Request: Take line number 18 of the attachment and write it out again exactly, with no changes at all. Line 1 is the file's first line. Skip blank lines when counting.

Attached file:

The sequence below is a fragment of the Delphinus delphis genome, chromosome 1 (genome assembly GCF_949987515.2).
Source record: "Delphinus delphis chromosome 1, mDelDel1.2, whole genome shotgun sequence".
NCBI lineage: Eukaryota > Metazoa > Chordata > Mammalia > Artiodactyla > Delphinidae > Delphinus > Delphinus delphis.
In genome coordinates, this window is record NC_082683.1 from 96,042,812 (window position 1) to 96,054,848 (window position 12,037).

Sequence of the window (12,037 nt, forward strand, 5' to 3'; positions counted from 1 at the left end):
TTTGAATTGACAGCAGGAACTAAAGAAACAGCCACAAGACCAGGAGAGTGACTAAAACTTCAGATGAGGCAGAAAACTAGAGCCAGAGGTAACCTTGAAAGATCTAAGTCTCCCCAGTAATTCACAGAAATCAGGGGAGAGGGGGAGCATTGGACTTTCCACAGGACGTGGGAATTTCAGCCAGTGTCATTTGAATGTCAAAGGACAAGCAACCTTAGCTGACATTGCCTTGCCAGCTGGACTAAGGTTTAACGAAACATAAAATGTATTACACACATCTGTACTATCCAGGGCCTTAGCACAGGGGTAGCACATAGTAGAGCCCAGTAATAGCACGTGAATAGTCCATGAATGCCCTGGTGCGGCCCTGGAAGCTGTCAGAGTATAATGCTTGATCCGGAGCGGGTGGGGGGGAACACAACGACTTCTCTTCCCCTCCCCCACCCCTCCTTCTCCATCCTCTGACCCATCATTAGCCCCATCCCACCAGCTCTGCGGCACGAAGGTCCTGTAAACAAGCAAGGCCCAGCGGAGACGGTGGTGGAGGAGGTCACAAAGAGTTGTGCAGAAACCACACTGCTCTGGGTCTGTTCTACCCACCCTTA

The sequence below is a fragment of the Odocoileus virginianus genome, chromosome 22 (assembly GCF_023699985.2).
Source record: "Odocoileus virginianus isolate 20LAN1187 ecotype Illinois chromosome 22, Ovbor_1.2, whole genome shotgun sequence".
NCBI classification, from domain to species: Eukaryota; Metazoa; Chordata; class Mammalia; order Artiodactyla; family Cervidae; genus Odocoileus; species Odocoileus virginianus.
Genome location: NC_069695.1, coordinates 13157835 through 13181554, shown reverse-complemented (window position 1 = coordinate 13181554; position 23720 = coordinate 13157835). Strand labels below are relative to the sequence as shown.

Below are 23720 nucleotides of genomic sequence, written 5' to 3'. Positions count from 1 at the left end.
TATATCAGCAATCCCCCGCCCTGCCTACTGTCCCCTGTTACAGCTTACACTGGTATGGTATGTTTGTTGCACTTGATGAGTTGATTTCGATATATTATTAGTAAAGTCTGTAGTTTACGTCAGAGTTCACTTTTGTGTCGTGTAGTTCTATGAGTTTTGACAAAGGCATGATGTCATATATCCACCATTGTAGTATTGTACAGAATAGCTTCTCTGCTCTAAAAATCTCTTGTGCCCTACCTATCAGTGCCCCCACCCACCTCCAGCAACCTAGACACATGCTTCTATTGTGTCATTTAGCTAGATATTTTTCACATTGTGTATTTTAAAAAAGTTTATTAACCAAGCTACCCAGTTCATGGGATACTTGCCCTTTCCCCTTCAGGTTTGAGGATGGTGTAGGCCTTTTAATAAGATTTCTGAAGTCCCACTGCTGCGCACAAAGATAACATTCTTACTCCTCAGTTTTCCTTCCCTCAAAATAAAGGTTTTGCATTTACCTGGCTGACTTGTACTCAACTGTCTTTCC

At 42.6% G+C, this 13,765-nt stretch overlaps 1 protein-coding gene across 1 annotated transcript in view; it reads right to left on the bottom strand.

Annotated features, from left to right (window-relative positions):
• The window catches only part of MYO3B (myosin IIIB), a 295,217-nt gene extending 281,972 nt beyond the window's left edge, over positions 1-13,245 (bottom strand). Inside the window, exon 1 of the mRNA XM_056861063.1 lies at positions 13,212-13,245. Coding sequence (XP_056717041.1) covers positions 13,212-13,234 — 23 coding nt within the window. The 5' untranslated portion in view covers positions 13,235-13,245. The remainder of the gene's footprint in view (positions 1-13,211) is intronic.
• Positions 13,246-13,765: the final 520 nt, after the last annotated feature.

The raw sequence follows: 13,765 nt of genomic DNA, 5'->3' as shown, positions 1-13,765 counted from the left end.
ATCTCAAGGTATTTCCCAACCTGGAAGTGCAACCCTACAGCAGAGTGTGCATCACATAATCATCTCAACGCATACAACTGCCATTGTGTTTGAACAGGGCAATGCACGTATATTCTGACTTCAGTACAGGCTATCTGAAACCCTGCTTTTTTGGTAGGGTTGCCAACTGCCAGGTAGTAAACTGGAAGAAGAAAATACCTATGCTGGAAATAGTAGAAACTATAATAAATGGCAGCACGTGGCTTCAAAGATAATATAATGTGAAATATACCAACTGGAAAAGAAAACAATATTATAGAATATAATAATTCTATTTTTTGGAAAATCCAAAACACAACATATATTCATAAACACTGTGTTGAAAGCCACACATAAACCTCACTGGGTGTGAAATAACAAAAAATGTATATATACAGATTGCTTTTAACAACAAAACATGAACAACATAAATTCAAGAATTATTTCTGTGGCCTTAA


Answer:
ATCTCAAGGTATTTCCCAACCTGGAAGTGCAACCCTACAGCAGAGTGTGCATCACATAATCATCTCAACGCATACAACTGCCATTGTGTTTGAACAGGGCAATGCACGTATATTCTGACTTCAGTACAGGCTATCTGAAACCCTGCTTTTTTGGTAGGGTTGCCAACTGCCAGGTAGTAAACTGGAAGAAGAAAATACCTATGCTGGAAATAGTAGAAACTATAATAAATGGCAGCACGTGGCTTCAAAGATAATATAATGTGAAATATACCAACTGGAAAAGAAAACAATATTATAGAATATAATAATTCTATTTTTTGGAAAATCCAAAACACAACATATATTCATAAACACTGTGTTGAAAGCCACACATAAACCTCACTGGGTGTGAAATAACAAAAAATGTATATATACAGATTGCTTTTAACAACAAAACATGAACAACATAAATTCAAGAATTATTTCTGTGGCCTTAA